Pauses, Stops, and Fitful Starts: Eighteenth-Century Punctuations [ASECS 2011 conference, March 17-20]
Within the last decade, the burgeoning discipline of textual studies has begun to re-consider the place of punctuation in the study of literary and rhetorical texts; and scholars working in our own period have noted, as does Janine Barchas, that "punctuation in eighteenth-century print reflected the habits of individual printers, compositors and authors, serving as a visual guide for readers rather than as an exact map to syntax." In tandem, recent works such as Jennifer deVere Brody's 2008 Punctuation: Art, Politics, Play are extending textual marking beyond "the stage of the page," freeing the study of punctuation from its longtime confinement to linguistics, grammar and bibliography, and resituating punctuation within visual and performance studies and identity-inflected modes of critique.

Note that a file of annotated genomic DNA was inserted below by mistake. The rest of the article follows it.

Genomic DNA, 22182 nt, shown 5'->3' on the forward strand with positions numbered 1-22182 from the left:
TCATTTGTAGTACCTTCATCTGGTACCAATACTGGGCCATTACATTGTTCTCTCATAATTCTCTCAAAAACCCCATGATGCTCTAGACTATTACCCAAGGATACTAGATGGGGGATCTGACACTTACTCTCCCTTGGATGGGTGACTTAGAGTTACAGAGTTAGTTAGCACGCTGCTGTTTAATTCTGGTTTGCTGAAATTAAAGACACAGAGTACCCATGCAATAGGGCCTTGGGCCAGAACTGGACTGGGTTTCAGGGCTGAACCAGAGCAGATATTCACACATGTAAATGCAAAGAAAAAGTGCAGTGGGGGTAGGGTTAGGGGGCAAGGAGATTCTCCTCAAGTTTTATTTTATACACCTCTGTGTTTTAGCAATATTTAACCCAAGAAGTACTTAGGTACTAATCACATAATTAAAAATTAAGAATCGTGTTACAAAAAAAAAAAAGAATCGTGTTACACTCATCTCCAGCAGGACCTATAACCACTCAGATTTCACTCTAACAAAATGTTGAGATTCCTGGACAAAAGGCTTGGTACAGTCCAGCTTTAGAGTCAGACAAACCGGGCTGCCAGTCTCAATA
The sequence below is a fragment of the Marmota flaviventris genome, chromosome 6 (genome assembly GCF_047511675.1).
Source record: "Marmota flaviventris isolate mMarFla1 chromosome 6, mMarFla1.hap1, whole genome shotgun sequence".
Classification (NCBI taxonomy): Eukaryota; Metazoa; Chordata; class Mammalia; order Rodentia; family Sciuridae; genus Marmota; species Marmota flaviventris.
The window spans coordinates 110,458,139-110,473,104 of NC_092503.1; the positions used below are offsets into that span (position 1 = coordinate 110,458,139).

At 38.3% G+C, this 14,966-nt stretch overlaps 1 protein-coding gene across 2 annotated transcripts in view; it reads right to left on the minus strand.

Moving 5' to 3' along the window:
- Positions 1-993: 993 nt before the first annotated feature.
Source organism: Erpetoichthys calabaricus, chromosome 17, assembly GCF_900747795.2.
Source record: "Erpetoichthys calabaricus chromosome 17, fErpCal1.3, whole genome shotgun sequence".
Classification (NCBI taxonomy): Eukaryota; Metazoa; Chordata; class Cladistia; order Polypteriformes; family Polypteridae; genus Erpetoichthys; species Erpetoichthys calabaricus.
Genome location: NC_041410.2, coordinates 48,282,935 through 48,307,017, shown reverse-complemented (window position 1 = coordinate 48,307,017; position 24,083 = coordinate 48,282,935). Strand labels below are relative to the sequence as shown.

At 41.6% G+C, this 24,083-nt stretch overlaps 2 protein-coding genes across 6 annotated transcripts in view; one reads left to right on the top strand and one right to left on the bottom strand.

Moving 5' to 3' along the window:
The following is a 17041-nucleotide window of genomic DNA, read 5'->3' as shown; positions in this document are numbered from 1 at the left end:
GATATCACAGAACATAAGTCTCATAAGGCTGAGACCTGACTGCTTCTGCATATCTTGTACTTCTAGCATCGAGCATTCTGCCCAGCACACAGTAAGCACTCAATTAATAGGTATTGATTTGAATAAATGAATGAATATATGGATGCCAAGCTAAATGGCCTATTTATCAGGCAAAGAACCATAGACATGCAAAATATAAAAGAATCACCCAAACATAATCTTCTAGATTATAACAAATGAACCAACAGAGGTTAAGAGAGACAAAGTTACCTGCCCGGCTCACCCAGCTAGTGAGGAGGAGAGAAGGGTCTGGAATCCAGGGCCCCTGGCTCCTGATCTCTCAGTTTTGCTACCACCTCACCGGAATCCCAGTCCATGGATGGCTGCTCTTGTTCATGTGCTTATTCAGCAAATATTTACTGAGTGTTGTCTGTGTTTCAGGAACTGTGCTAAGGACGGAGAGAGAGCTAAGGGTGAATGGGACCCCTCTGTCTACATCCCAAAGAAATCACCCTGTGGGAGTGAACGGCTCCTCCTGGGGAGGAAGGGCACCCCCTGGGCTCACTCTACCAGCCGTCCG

This panel calls for new considerations of the punctuation of the long eighteenth century – an era which saw the slow development of rules of grammar – as well as novel ways of viewing eighteenth-century texts and textuality through a punctuated lens. We welcome broad-based interventions in the history or philosophy of marking, considerations of eighteenth-century editorial theory or practice, and reconsiderations of discrete texts, authors, and/or printers through a study of punctuation.
Following ASECS rules, please do let me know if you are submitting to more than one panel; participants at ASECS can present only one paper per annual meeting.